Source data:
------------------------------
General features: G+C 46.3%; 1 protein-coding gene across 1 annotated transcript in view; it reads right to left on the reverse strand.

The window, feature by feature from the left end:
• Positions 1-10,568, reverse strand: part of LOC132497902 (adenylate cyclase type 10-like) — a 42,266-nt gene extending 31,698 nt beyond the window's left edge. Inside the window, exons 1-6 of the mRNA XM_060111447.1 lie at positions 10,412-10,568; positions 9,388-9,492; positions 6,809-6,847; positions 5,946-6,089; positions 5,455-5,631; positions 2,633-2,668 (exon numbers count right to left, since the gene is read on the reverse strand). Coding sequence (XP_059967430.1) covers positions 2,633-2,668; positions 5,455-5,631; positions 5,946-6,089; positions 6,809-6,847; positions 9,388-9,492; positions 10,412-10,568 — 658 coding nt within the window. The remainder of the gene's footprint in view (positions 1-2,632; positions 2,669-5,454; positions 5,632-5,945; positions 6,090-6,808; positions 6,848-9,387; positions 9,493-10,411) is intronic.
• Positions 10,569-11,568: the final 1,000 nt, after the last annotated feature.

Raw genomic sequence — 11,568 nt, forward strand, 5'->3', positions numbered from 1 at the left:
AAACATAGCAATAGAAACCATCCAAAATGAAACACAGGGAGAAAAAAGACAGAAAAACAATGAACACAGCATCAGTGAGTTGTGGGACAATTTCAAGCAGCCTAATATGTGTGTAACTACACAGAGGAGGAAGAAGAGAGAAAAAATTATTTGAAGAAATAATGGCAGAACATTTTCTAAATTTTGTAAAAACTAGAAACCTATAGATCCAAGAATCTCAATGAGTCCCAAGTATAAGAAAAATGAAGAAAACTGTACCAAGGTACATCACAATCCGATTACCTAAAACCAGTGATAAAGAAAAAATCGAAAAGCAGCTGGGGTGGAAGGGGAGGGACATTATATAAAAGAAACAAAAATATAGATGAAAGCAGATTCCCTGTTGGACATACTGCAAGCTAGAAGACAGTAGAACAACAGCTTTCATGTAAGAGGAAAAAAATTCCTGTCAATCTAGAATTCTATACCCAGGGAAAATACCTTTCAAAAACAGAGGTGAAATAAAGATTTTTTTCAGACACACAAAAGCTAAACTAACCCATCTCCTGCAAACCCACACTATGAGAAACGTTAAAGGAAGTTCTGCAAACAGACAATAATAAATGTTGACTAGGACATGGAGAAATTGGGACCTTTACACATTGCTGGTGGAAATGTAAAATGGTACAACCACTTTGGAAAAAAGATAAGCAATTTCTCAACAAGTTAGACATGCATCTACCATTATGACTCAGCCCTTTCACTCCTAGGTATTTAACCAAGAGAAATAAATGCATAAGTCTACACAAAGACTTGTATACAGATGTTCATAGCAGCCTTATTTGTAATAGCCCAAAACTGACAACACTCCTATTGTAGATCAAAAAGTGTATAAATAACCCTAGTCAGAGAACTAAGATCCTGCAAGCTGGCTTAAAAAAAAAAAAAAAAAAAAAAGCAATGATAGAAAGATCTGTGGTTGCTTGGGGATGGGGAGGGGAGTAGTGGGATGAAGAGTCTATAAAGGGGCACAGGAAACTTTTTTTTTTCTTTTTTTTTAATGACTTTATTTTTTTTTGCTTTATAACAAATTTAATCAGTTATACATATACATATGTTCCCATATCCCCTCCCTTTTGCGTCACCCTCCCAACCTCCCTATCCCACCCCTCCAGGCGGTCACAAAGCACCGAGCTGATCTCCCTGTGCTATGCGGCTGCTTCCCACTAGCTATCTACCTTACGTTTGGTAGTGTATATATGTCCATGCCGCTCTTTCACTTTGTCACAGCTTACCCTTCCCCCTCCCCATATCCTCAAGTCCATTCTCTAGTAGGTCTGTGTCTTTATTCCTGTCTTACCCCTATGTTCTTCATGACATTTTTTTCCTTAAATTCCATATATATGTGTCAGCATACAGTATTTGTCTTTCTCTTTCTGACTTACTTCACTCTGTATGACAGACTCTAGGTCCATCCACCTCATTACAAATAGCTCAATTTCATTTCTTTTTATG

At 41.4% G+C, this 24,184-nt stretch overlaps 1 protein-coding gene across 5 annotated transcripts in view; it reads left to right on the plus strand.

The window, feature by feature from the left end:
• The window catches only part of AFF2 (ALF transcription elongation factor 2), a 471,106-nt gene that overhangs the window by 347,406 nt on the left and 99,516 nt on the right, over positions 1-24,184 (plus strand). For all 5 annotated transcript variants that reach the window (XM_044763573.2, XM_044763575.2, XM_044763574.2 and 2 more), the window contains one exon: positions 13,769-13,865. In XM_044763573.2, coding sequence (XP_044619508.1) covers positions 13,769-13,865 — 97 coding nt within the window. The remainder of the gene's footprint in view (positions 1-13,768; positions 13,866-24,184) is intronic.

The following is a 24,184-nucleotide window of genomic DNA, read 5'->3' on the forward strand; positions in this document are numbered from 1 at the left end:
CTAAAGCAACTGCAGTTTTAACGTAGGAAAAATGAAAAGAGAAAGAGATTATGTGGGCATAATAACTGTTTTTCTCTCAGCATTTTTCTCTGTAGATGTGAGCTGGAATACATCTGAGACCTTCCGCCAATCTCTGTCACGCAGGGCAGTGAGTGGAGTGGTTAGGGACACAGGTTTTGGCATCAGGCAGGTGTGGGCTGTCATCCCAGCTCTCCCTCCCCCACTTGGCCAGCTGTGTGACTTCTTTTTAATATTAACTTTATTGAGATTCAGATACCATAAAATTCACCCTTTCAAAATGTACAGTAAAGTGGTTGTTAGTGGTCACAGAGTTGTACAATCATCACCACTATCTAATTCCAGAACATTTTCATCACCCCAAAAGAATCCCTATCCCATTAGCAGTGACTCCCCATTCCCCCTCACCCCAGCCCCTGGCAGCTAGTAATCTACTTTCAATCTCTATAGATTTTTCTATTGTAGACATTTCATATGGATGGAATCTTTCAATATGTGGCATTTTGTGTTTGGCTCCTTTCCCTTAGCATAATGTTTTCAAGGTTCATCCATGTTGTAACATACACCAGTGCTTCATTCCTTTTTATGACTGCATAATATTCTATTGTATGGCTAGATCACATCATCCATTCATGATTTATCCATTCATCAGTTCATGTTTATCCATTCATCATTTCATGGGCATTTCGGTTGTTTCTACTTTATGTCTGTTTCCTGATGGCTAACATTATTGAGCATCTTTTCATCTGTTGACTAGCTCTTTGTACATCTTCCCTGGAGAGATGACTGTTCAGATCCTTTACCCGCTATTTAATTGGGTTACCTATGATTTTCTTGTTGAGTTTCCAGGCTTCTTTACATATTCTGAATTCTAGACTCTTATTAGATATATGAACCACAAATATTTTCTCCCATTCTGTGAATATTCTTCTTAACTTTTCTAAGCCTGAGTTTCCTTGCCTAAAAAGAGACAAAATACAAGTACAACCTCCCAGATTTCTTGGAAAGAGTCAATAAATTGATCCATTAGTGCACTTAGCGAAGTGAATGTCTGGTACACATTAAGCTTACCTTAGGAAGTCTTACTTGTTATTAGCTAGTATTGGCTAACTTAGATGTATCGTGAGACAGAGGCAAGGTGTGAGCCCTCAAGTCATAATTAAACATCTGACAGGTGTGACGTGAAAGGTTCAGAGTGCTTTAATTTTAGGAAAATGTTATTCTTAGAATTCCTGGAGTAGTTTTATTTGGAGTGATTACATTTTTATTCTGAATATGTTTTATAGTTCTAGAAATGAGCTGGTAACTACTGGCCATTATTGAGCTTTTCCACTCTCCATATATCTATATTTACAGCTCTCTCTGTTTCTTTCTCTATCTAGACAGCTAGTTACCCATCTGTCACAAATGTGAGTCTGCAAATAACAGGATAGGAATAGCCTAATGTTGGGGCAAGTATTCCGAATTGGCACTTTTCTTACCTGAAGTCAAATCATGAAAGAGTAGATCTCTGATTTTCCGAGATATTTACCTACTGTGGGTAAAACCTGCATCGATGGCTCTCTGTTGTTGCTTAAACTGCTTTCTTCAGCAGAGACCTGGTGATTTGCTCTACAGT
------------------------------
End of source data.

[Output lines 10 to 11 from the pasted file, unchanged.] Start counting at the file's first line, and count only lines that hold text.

The following is a 24,184-nucleotide window of genomic DNA, read 5'->3' on the forward strand; positions in this document are numbered from 1 at the left end:
CTAAAGCAACTGCAGTTTTAACGTAGGAAAAATGAAAAGAGAAAGAGATTATGTGGGCATAATAACTGTTTTTCTCTCAGCATTTTTCTCTGTAGATGTGAGCTGGAATACATCTGAGACCTTCCGCCAATCTCTGTCACGCAGGGCAGTGAGTGGAGTGGTTAGGGACACAGGTTTTGGCATCAGGCAGGTGTGGGCTGTCATCCCAGCTCTCCCTCCCCCACTTGGCCAGCTGTGTGACTTCTTTTTAATATTAACTTTATTGAGATTCAGATACCATAAAATTCACCCTTTCAAAATGTACAGTAAAGTGGTTGTTAGTGGTCACAGAGTTGTACAATCATCACCACTATCTAATTCCAGAACATTTTCATCACCCCAAAAGAATCCCTATCCCATTAGCAGTGACTCCCCATTCCCCCTCACCCCAGCCCCTGGCAGCTAGTAATCTACTTTCAATCTCTATAGATTTTTCTATTGTAGACATTTCATATGGATGGAATCTTTCAATATGTGGCATTTTGTGTTTGGCTCCTTTCCCTTAGCATAATGTTTTCAAGGTTCATCCATGTTGTAACATACACCAGTGCTTCATTCCTTTTTATGACTGCATAATATTCTATTGTATGGCTAGATCACATCATCCATTCATGATTTATCCATTCATCAGTTCATGTTTATCCATTCATCATTTCATGGGCATTTCGGTTGTTTCTACTTTATGTCTGTTTCCTGATGGCTAACATTATTGAGCATCTTTTCATCTGTTGACTAGCTCTTTGTACATCTTCCCTGGAGAGATGACTGTTCAGATCCTTTACCCGCTATTTAATTGGGTTACCTATGATTTTCTTGTTGAGTTTCCAGGCTTCTTTACATATTCTGAATTCTAGACTCTTATTAGATATATGAACCACAAATATTTTCTCCCATTCTGTGAATATTCTTCTTAACTTTTCTAAGCCTGAGTTTCCTTGCCTAAAAAGAGACAAAATACAAGTACAACCTCCCAGATTTCTTGGAAAGAGTCAATAAATTGATCCATTAGTGCACTTAGCGAAGTGAATGTCTGGTACACATTAAGCTTACCTTAGGAAGTCTTACTTGTTATTAGCTAGTATTGGCTAACTTAGATGTATCGTGAGACAGAGGCAAGGTGTGAGCCCTCAAGTCATAATTAAACATCTGACAGGTGTGACGTGAAAGGTTCAGAGTGCTTTAATTTTAGGAAAATGTTATTCTTAGAATTCCTGGAGTAGTTTTATTTGGAGTGATTACATTTTTATTCTGAATATGTTTTATAGTTCTAGAAATGAGCTGGTAACTACTGGCCATTATTGAGCTTTTCCACTCTCCATATATCTATATTTACAGCTCTCTCTGTTTCTTTCTCTATCTAGACAGCTAGTTACCCATCTGTCACAAATGTGAGTCTGCAAATAACAGGATAGGAATAGCCTAATGTTGGGGCAAGTATTCCGAATTGGCACTTTTCTTACCTGAAGTCAAATCATGAAAGAGTAGATCTCTGATTTTCCGAGATATTTACCTACTGTGGGTAAAACCTGCATCGATGGCTCTCTGTTGTTGCTTAAACTGCTTTCTTCAGCAGAGACCTGGTGATTTGCTCTACAGT